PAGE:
Black-Eyed Susan: How to Grow and Care for This Cheery Perennial

Ignite your garden with the floral fireworks of black-eyed Susan.

February 10, 2021
Related To:
Garden With Purple, Yellow & White Flowers

Fairytale Cottage Garden

Tuck spots of living sunshine into your landscape with the cheery yellow blooms of black-eyed Susan.

Photo by: Rapoza Landscape

Rapoza Landscape

Tuck spots of living sunshine into your landscape with the cheery yellow blooms of black-eyed Susan.

Low-maintenance and lovely, black-eyed Susan flowers start opening in early summer and keep on coming until fall frost. Most black-eyed Susan plants are perennial, although some are short-lived at best. Happily, many black-eyed Susans self-sow readily, ensuring a continued presence in the garden.

Botanical Name: Rudbeckia
Common Name: Black-eyed Susan
Hardiness Zones: 3 to 10
Size: 24 to 36 inches tall and wide; blooms 2 to 3 inches in diameter
Bloom Time: Late spring through early fall

On average, black-eyed Susan plants grow 24 to 36 inches tall and wide. If plants are happy, they can spread somewhat aggressively with underground stems and self-sowing. Limit the spread by dividing clumps every four to five years. Snipping spent blooms in fall prevents self-seeding. But if you leave faded flowers in place, they’ll add winter interest to the landscape and attract seed-eating birds.

Black-Eyed Susan

Black-Eyed Susan

This perky perennial, especially Rudbeckia fulgida, is drought-tolerant once established.

Planting Black-Eyed Susan

Black-eyed Susan plants boast sturdy constitutions, offering winter hardiness in Zones 3 to 10.

It's best to plant perennial Rudbeckia in early fall so they can acclimate to their new environment, but they can also be planted in mid-spring.

Give this bright bloomer a spot in full sun, although in hottest regions, a little afternoon shade won’t hurt. Plants survive in a partly shade location, but flower number will be reduced. Black-eyed Susan isn’t picky about soil and thrives in average soil that drains well.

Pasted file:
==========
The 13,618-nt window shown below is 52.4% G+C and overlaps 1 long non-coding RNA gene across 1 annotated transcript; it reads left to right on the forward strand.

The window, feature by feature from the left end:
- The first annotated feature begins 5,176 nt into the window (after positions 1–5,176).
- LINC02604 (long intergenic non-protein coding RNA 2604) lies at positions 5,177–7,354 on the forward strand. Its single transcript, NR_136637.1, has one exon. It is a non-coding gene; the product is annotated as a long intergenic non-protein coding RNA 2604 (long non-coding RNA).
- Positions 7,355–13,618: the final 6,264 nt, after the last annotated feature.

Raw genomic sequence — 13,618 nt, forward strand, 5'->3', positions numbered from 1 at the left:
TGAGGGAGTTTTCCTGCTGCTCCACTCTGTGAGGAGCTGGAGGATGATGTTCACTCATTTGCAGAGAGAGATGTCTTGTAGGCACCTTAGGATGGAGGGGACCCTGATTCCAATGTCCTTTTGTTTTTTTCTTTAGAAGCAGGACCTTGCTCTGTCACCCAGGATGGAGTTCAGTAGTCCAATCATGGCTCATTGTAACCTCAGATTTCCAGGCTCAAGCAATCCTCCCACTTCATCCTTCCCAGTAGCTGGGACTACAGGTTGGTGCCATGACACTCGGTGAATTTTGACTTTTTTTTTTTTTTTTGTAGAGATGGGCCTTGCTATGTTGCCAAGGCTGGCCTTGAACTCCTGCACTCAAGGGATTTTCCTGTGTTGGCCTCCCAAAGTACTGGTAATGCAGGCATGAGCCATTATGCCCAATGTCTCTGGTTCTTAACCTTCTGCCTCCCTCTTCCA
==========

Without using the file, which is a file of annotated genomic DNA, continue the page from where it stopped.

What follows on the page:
Water newly planted black-eyed Susans until they’re steadily showing new growth, then gradually reduce moisture.

How to Use Black-Eyed Susan

Black-eyed Susan makes a great addition to a low-maintenance, low water-use landscape.

Plant plenty of black-eyed Susans and you’ll have ample blossoms to pick for bouquets.

Black-eyed Susan flowers beckon pollinators by the dozen, including all kinds of bees, butterflies and hummingbirds.

Fuzzy, almost bristly leaves put black-eyed Susan on the do-not-disturb list for deer and rabbits.

Companion Plants

Black-eyed Susan plants bring a coarse texture to the garden. Pair them with fine-textured ornamental grasses and prairie blazing star to mimic their native prairie environs. Black-eyed Susan comes into its own in autumn, making it a wonderful planting companion for Russian sage and autumn sedums.

Varieties of Black-Eyed Susan

Look for black-eyed Susan flowers in a variety of sizes and colors. The common type, Rudbeckia fulgida, features the classic black-eyed Susan flower form, with a dark button center surrounded by a sunburst of golden petals.

Rudbeckia Gloriosa Daisy

Rudbeckia Gloriosa Daisy

Glorisa Daisy

Photo by: American Meadows

American Meadows

Glorisa Daisy

Gloriosa daisies (Rudbeckia hirta) open flowers with a blend of hues, including bronze, russet and orange.

Gloriosa Daisy 'Prairie Sun' flower at full bloom

Photo by: Shutterstock/ Khairil Azhar Junos

Shutterstock/ Khairil Azhar Junos

'Prairie Sun' gloriosa daisy reveals a green center encircled with gold and yellow petals.

Black-Eyed Susan Vine

Black-Eyed Susan Vine

Embrace high-flying beauty by planting black-eyed Susan vine, an easy growing tropical climber.

If you like the look of black-eyed Susan flowers, don’t miss an annual vine that goes by the same name: black-eyed Susan vine. It opens trumpet-shaped blooms with gold, orange or white petals and, in most cases, a dark-colored throat. These vines are tropical natives and grow easily from seed, but need warm soil to take off.

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